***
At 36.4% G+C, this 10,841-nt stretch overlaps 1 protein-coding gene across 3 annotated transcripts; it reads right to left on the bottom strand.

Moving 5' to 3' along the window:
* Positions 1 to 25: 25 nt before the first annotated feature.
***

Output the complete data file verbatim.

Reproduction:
At 36.4% G+C, this 10,841-nt stretch overlaps 1 protein-coding gene across 3 annotated transcripts; it reads right to left on the bottom strand.

Moving 5' to 3' along the window:
* Positions 1 to 25: 25 nt before the first annotated feature.